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Music director talks life and hard work
"Education was more like a religion," says Dr. Luis Zuniga.
September 20, 2018
Los Medanos College music director, Dr. Luis Zuniga, grew up in a no-nonsense kind of home when it came to education.
“Education was more like a religion,” said Zuniga about the atmosphere in his family home in Panama.
To be educated was the standard, his parents dogma ultimately helped shape the director’s world view. Though his grandparents hadn’t gone to college, his parents had and it was from their efforts that he saw the benefits of working hard.
In his early childhood, Zuniga, his younger sister and both of his parents had been living in a single room in his grandmother’s house. However, as his parents continued their education to receive their doctorates, he began to see the physical manifestations of his parent’s hard work.
“As a kid I saw how our lives changed because of our education… I saw how we went from living with my grandmother in a room in her house, to living in our own home,” said Zuniga.
Though these were material comforts, Zuniga acknowledged, they symbolized his parents efforts to provide a comfortable home in which their children could thrive and of course, be educated.
“There was always money for education, even though my parents never necessarily had all the money in the world,” the music director said.
His parents were always open to anything related to school — be it master classes, seminars, or field trips. And when, at the age of 13 Zuniga decided to pursue a career in music, it was their support and work ethic they had instilled in him that led him to study at the National Conservatory in Panama while still going to school.
Between the ages of 13 until his early high school graduation at 17, the young musician endured 13 hour school days. He woke up at 7 a.m., finished his classes at the Catholic school he was going to at 2 p.m. and then studied at the conservatory until 8 o’clock at night.
His hobby was his passion, his passion an obsession and it is this kind of dedication he believes has gotten him to where he is today.
When it comes to challenges, the world is black and white and that makes people uncomfortable, Zuniga says.
“You’re either doing something or you’re not,” he insists.
For artists in particular this is especially true. Their work is their identity.
“When you’re a musician or an artist you are what you do. You can’t change who you are,” said Zuniga.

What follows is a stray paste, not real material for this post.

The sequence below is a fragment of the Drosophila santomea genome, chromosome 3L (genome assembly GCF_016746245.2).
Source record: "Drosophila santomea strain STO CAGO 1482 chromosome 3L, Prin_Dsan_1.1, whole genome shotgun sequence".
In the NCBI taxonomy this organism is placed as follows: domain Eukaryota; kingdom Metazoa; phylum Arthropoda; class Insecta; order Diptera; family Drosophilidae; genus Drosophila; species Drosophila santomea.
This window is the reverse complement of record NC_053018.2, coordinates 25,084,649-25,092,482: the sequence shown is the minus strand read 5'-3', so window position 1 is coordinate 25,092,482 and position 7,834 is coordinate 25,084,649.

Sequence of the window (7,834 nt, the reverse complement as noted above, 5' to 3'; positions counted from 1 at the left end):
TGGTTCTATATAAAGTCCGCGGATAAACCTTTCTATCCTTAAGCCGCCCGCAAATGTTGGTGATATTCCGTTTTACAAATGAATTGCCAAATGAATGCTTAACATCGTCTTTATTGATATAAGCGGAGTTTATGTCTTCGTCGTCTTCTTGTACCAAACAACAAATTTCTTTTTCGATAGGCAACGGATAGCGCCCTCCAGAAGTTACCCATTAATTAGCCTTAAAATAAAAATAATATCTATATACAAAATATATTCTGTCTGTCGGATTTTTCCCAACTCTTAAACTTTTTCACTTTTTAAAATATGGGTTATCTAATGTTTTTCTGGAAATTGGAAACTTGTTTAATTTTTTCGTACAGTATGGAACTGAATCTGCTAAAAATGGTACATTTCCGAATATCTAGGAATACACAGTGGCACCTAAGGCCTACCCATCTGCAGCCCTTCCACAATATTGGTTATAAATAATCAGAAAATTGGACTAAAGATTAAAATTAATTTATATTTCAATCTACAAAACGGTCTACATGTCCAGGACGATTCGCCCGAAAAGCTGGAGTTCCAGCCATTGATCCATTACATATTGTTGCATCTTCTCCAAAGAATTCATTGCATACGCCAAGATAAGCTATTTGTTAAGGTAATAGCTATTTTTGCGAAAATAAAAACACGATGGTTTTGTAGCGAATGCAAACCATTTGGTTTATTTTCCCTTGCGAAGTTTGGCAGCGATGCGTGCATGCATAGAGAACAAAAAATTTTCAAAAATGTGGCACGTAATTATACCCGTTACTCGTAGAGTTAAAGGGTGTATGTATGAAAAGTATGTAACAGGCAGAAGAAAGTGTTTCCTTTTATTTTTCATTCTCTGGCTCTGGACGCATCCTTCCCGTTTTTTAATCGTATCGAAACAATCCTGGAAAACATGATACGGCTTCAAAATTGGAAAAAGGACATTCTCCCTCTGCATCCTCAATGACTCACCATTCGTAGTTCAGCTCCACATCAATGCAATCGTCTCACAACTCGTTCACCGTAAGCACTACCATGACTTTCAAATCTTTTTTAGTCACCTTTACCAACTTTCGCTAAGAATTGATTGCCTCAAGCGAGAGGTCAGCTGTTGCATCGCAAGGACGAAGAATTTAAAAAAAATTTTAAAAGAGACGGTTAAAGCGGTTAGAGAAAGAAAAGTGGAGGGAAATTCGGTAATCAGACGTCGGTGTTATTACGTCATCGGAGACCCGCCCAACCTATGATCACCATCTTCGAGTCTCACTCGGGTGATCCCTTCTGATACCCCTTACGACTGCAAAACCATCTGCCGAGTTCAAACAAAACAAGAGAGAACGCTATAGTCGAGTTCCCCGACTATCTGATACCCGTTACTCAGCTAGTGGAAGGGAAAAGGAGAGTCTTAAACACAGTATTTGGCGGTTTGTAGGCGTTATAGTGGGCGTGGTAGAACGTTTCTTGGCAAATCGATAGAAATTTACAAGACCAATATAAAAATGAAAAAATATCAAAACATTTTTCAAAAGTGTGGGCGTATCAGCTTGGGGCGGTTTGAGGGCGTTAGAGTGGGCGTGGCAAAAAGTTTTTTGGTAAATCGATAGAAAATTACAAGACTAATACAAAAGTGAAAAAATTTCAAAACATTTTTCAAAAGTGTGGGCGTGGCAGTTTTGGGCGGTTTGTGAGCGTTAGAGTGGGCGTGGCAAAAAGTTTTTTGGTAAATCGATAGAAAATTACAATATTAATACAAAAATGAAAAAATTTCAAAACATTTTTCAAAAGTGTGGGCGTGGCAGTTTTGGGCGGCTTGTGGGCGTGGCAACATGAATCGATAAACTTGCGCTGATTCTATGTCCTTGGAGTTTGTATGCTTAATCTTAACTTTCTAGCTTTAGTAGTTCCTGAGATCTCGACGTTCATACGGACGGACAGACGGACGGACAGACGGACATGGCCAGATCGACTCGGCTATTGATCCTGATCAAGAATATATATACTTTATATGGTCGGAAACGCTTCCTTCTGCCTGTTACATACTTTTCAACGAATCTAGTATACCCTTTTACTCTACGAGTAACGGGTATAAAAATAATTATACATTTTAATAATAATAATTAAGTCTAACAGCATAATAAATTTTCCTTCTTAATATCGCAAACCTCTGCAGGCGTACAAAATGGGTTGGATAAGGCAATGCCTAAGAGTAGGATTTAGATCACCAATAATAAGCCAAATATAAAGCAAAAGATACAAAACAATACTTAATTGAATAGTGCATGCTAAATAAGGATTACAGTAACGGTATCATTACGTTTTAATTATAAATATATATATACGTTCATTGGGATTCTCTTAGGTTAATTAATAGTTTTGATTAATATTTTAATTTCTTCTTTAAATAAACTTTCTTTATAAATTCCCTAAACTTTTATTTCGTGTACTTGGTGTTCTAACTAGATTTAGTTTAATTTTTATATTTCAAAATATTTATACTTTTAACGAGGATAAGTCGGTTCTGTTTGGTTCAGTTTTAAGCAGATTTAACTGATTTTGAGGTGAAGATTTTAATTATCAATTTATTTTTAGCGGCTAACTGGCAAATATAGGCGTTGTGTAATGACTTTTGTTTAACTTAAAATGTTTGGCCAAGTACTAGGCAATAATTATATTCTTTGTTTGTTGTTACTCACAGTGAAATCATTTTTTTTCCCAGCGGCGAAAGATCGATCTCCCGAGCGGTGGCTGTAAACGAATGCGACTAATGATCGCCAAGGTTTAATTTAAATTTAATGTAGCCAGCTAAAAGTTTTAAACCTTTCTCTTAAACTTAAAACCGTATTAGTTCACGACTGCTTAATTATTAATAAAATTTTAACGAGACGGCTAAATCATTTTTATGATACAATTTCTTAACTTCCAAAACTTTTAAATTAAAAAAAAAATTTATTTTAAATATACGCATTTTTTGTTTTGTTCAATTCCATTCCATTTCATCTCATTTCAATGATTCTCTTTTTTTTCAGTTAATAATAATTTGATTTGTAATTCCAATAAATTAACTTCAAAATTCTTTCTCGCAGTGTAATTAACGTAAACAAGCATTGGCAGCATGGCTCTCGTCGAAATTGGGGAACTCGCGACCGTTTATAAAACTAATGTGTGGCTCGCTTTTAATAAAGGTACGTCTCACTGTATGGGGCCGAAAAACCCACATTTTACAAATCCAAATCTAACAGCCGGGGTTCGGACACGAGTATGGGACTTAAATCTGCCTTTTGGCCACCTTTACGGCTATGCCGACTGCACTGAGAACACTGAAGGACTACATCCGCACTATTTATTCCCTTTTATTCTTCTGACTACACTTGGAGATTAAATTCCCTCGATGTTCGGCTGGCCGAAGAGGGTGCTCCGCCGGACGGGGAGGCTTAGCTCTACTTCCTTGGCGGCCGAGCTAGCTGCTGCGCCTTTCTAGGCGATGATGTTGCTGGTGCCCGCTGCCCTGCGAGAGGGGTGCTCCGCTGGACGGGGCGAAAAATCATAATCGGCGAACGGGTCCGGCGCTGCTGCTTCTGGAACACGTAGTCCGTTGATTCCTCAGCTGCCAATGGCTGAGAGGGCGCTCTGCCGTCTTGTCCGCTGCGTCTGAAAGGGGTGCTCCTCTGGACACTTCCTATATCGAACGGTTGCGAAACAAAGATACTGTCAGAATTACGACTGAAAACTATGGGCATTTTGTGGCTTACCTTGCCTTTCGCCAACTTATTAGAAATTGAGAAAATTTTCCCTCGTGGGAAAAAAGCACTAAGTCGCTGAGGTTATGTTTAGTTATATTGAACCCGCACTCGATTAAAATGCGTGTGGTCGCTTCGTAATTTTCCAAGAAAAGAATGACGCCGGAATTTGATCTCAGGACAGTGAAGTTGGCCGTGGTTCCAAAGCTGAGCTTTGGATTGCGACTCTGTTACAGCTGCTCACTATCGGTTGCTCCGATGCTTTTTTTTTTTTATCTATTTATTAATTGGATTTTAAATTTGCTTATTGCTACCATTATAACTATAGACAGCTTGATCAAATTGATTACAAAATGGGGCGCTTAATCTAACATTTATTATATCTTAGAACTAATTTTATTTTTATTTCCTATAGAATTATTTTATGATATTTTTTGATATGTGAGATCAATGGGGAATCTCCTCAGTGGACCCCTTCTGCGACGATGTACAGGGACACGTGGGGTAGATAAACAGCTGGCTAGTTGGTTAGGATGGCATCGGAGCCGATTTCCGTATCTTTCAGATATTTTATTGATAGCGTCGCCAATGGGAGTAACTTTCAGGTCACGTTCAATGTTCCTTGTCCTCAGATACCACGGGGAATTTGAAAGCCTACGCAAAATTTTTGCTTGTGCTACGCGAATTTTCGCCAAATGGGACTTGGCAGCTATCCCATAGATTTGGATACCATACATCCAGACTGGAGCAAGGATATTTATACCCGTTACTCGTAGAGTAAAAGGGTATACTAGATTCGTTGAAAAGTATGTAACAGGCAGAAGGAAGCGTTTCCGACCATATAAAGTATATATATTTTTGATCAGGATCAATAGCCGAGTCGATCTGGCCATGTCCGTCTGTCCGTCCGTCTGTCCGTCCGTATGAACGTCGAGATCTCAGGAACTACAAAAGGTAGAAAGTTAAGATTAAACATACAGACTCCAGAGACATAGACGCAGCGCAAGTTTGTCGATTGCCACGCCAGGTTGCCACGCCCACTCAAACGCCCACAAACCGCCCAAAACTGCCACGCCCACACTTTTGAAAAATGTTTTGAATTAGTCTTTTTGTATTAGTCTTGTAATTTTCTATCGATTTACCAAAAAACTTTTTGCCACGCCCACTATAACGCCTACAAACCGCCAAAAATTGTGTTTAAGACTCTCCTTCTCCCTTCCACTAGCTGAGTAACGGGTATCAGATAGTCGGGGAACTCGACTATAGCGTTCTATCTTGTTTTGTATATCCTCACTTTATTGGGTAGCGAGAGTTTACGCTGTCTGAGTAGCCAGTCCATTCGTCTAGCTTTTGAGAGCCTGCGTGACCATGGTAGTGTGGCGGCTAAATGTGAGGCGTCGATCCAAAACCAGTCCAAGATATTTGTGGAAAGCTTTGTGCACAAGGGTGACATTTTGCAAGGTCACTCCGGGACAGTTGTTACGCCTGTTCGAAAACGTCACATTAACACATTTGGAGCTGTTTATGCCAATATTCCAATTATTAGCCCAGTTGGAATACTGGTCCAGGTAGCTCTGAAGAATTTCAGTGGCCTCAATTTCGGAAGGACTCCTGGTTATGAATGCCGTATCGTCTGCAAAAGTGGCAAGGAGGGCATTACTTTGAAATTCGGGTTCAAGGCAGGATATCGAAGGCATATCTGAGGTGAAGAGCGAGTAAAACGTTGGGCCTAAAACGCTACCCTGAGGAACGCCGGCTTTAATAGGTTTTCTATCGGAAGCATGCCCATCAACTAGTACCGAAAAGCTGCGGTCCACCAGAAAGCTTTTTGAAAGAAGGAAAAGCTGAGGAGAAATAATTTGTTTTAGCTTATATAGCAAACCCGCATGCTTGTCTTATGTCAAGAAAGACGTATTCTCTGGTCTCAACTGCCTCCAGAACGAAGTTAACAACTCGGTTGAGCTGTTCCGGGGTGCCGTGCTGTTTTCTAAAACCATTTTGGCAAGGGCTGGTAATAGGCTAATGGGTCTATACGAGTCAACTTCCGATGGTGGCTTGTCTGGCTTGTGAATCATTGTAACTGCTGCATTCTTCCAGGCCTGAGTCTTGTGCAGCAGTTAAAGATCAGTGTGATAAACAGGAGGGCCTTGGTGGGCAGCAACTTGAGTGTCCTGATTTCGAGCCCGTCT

Zuniga believes in the kind of work driven by passion. Without it, what’s the point? Without passion you can’t get out of bed and you definitely don’t want to go to work. And where’s the satisfaction in doing a job you hate all day long, only to use your spare hours doing what you really like?
“For me it is very difficult to give you career advice because I’ve never gone to work… My hobby is my job. I don’t go to a nine-to-five and then do music. I do music all day,” Zuniga said.
The advice he does have is simplistic. Find what you’re passionate about and work every day with that specific goal mind. A lot of people go to college with the intention of easily finding a job with good pay, but how does one “easily” find a job Zuniga asks.
“There is no such degree as ‘Easily Find a Job.’ That doesn’t exist. All the fields are competitive,” he said.
And he would know. After obtaining his doctorate after approximately nine years of college, he found himself living from paycheck-to-paycheck. There were days when he wondered if he would ever do what he loved as a stable job, but kept his passion at the forefront of his mind.
“[Passion] is going to get you back up when you fail. Because you’re going to fail and failing is ok,” Zuniga said about the journey.
It took him five years to land his dream job and since then the music director has done what he loves consistently every day since. When he’s not teaching music or directing the orchestra on campus, he’s directing an event elsewhere or crafting music for another. Zuniga studies music with the same passion his parents had for education.
“I wish I had an elaborated sexy explanation [for my success], but I remember locking myself in a room to practice for 10 hours a day.” said Zuniga. “It’s a part of crafting who you are as an individual.”
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